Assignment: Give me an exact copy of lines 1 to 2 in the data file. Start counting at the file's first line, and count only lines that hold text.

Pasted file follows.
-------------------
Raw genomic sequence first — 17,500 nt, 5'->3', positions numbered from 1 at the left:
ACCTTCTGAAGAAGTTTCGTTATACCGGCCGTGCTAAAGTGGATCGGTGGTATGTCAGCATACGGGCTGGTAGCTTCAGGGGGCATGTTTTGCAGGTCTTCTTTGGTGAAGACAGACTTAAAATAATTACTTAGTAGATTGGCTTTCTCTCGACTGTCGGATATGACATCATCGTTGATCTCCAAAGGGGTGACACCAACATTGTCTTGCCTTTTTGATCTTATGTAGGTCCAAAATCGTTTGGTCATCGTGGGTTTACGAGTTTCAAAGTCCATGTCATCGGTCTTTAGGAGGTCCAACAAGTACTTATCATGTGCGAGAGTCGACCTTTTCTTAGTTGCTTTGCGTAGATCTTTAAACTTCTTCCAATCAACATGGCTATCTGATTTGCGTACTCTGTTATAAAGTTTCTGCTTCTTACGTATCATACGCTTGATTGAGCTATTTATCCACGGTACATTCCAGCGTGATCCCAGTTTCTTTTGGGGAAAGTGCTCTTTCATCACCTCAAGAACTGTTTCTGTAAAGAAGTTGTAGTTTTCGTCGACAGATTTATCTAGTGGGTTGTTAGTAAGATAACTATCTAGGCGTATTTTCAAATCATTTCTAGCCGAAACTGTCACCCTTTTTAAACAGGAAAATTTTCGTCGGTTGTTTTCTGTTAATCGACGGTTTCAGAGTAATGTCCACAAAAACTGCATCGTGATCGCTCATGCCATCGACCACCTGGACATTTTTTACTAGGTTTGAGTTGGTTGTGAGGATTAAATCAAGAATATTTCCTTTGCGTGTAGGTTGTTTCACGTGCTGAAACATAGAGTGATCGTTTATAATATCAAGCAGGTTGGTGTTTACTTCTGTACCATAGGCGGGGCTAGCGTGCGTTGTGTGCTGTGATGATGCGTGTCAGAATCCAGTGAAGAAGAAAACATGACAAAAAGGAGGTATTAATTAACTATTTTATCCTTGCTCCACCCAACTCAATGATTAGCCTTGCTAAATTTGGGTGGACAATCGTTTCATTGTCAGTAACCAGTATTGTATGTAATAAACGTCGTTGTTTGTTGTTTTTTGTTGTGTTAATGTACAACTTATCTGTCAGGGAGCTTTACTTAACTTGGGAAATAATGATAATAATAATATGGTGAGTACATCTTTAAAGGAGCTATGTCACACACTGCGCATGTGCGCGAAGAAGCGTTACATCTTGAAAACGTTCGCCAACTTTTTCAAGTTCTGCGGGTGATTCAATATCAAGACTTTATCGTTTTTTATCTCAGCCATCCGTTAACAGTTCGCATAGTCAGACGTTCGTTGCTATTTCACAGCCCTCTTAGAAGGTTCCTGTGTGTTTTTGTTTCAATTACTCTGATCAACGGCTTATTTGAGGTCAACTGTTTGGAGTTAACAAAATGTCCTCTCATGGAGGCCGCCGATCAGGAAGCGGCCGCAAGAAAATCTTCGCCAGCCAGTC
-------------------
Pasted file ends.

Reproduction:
Raw genomic sequence first — 17,500 nt, 5'->3', positions numbered from 1 at the left:
ACCTTCTGAAGAAGTTTCGTTATACCGGCCGTGCTAAAGTGGATCGGTGGTATGTCAGCATACGGGCTGGTAGCTTCAGGGGGCATGTTTTGCAGGTCTTCTTTGGTGAAGACAGACTTAAAATAATTACTTAGTAGATTGGCTTTCTCTCGACTGTCGGATATGACATCATCGTTGATCTCCAAAGGGGTGACACCAACATTGTCTTGCCTTTTTGATCTTATGTAGGTCCAAAATCGTTTGGTCATCGTGGGTTTACGAGTTTCAAAGTCCATGTCATCGGTCTTTAGGAGGTCCAACAAGTACTTATCATGTGCGAGAGTCGACCTTTTCTTAGTTGCTTTGCGTAGATCTTTAAACTTCTTCCAATCAACATGGCTATCTGATTTGCGTACTCTGTTATAAAGTTTCTGCTTCTTACGTATCATACGCTTGATTGAGCTATTTATCCACGGTACATTCCAGCGTGATCCCAGTTTCTTTTGGGGAAAGTGCTCTTTCATCACCTCAAGAACTGTTTCTGTAAAGAAGTTGTAGTTTTCGTCGACAGATTTATCTAGTGGGTTGTTAGTAAGATAACTATCTAGGCGTATTTTCAAATCATTTCTAGCCGAAACTGTCACCCTTTTTAAACAGGAAAATTTTCGTCGGTTGTTTTCTGTTAATCGACGGTTTCAGAGTAATGTCCACAAAAACTGCATCGTGATCGCTCATGCCATCGACCACCTGGACATTTTTTACTAGGTTTGAGTTGGTTGTGAGGATTAAATCAAGAATATTTCCTTTGCGTGTAGGTTGTTTCACGTGCTGAAACATAGAGTGATCGTTTATAATATCAAGCAGGTTGGTGTTTACTTCTGTACCATAGGCGGGGCTAGCGTGCGTTGTGTGCTGTGATGATGCGTGTCAGAATCCAGTGAAGAAGAAAACATGACAAAAAGGAGGTATTAATTAACTATTTTATCCTTGCTCCACCCAACTCAATGATTAGCCTTGCTAAATTTGGGTGGACAATCGTTTCATTGTCAGTAACCAGTATTGTATGTAATAAACGTCGTTGTTTGTTGTTTTTTGTTGTGTTAATGTACAACTTATCTGTCAGGGAGCTTTACTTAACTTGGGAAATAATGATAATAATAATATGGTGAGTACATCTTTAAAGGAGCTATGTCACACACTGCGCATGTGCGCGAAGAAGCGTTACATCTTGAAAACGTTCGCCAACTTTTTCAAGTTCTGCGGGTGATTCAATATCAAGACTTTATCGTTTTTTATCTCAGCCATCCGTTAACAGTTCGCATAGTCAGACGTTCGTTGCTATTTCACAGCCCTCTTAGAAGGTTCCTGTGTGTTTTTGTTTCAATTACTCTGATCAACGGCTTATTTGAGGTCAACTGTTTGGAGTTAACAAAATGTCCTCTCATGGAGGCCGCCGATCAGGAAGCGGCCGCAAGAAAATCTTCGCCAGCCAGTC